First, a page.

Friday March 18, 2022: HCF Australia is reminding Australians just how important sleep is to their overall health this World Sleep Day (March 18), as it reveals 40 per cent of Aussies plan on swapping their commute for sleep now that hybrid and remote work and study has become the norm.

The Sleep Study, conducted by HCF of more than 2,500 Australians, also found that: 

  • Gen Z (53%) were more likely than all older generations to say they plan to spend the time saved from spending less time commuting to work as a result of hybrid/remote work study arrangements, on sleeping more
  • Four in ten (39%) Australians have experienced poor quality sleep over the past 12 months as a result of changes to their lifestyle due to COVID-19
  • One in three (32%) parents with a child under 18 years said their child/ren not getting enough quality sleep was one of the top five concerns they have for their children
  • Parents with teenagers 13-17 years (39%) were most likely to have this concern

HCF Chief Officer Member Health, Julie Andrews, said the data indicated that sleep was a worrying topic for many. 

“If 40 per cent of working or studying Australians are planning on getting more sleep, it tells us that they’re aware they are already not getting enough,” Ms Andrews said. 

“Setting goals is one thing but at HCF we’re serious about helping members reach those sleep goals and build better sleep habits, which is why we’ve partnered with Sleepfit Solutions to help people identify sleep issues, recommend improvements and have easy access to personalised tools in the palm of their hand through an app.” 

Sleepfit CEO Melissa Webster, who founded the company to help provide sleep awareness, education, screening and strategies, said sleep and fatigue management could have an enormous impact on health.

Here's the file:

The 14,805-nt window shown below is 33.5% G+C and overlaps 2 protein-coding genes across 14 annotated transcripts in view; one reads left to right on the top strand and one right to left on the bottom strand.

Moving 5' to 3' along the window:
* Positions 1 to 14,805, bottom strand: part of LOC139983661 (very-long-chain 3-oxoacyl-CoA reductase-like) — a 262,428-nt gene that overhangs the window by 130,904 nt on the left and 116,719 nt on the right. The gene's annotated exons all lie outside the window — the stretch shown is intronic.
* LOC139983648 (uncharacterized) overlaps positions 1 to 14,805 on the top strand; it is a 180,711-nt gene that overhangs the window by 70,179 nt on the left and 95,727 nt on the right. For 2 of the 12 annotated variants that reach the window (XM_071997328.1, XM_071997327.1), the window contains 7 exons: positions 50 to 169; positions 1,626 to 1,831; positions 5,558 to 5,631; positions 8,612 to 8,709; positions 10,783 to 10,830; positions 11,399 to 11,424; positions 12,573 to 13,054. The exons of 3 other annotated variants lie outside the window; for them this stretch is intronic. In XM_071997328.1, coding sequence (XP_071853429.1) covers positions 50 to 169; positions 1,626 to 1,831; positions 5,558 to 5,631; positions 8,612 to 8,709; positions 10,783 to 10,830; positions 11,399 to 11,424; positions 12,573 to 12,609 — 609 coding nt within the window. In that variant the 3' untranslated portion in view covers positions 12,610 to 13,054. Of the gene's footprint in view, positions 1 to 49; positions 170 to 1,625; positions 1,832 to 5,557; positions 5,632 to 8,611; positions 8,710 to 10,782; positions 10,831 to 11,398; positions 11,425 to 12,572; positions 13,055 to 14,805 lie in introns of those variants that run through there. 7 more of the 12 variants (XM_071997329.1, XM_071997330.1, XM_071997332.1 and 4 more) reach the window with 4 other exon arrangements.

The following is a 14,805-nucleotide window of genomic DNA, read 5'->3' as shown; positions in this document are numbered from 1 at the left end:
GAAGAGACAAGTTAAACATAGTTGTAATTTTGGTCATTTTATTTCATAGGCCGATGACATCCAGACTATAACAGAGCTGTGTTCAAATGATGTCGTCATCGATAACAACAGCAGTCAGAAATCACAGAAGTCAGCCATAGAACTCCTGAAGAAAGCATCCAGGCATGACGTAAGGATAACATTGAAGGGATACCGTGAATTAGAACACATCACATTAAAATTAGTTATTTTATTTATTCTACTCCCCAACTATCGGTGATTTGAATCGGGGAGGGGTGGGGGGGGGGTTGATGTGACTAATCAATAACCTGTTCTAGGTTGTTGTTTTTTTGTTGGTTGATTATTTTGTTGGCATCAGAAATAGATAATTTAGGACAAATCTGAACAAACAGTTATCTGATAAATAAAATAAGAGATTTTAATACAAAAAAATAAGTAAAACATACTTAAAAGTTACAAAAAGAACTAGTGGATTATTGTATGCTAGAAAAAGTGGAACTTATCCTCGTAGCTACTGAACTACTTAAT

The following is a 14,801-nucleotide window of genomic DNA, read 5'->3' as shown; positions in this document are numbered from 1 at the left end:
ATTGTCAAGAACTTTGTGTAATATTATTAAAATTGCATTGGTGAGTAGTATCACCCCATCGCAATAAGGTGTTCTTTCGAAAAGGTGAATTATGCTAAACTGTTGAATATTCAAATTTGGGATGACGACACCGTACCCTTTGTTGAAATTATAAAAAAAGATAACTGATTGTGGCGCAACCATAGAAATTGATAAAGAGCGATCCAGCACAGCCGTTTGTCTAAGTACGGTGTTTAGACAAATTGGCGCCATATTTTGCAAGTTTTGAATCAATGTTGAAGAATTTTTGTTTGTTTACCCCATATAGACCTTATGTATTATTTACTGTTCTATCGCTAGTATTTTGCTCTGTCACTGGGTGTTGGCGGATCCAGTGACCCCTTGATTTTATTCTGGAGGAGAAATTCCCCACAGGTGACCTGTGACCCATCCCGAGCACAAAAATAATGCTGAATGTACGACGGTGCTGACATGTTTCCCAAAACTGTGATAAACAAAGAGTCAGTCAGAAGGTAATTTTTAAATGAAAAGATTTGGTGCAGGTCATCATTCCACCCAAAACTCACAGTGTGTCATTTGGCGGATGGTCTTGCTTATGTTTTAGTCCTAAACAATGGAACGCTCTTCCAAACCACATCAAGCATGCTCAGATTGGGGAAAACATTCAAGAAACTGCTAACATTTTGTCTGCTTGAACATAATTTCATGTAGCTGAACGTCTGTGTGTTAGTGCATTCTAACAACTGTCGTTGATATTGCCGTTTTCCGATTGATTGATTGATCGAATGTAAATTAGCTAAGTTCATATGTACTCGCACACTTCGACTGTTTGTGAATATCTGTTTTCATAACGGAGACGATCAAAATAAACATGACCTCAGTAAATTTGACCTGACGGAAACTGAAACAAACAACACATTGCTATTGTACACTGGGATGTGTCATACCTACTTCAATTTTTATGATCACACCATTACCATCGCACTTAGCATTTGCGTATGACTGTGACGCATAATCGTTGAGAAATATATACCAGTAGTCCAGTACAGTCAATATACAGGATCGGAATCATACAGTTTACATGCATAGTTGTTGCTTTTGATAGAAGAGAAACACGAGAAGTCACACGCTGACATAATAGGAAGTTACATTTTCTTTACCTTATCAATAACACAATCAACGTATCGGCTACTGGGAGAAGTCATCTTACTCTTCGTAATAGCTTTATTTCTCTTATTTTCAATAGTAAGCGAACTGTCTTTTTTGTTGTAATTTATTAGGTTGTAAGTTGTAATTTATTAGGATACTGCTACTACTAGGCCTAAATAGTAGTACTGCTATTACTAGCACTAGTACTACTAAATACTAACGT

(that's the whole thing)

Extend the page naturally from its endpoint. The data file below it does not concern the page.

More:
“Getting the right amount of sleep is going to help you live longer, it’s going to help you enhance your memory; will help protect you from diseases like cancer and Alzheimer’s1, and it will ward off colds and flu,” Ms Webster said. 

"The research tells us that globally about 40 per cent of us are not getting enough sleep2 – enough is between seven and nine hours depending on your needs.” 

Ms Webster said sleep was a brain cleanse and a rejuvenation system for the body. 

“When we do sleep, our brain shrinks by about 30 per cent in mass and we have fluid that runs through our brain and it clears out the build-up of toxins that are almost like a plaque, this is called amyloid beta3,” she said. 

“When you don’t get enough sleep, what’s happening is it doesn’t get the opportunity to do that job as well as it could and should.” 

To help ensure you are getting a good night’s sleep, Ms Webster suggests the following tips: 

  • Have a bedtime routine and avoid stimulating activities for about an hour before bedtime 
  • If you’ve been awake for more than 20 minutes and can’t sleep, get out of bed to help your brain identify being in bed with sleep, not thoughts 
  • If you can, try a 10-20 minute afternoon nap; it can give you a three-hour energy boost 
  • Shop around for a good quality bed, it can make a big difference 
  • Set your room temperature at about 18 degrees, which is the ideal temperature for sleep 
  • Make sure your room is as dark and quiet as possible – light and noise can be critical for good sleep 

HCF members with hospital or extras cover can get a 20 per cent discount on a 12-month Sleepfit subscription. For more information, visit: 


*Editor’s note: Please attribute all data and statistics to HCF Australia. 

Media Enquiries: Rebecca Page 0439130400 

HCF, Australia’s largest not-for-profit health fund protecting Australians since 1932, covers more than 1.75 million members with health and life insurance, and travel and pet insurance. On average over the last five years, HCF has paid out more cents in every dollar in premiums to members as benefits than the industry average. To learn more about HCF go to

All figures, unless otherwise stated, are from YouGov Plc. Total sample size was 2579 adults. Fieldwork was undertaken between 29th October - 3rd November 2021. The survey was carried out online. The figures have been weighted and are representative of all Australian adults (aged 18+). 


1 Walker, Matthew. 2018. Why We Sleep. Harlow, England: Penguin Books.

2 Health Direct, Sleep, August 2020,

3 Walker, Matthew. 2018. Why We Sleep. Harlow, England: Penguin Books.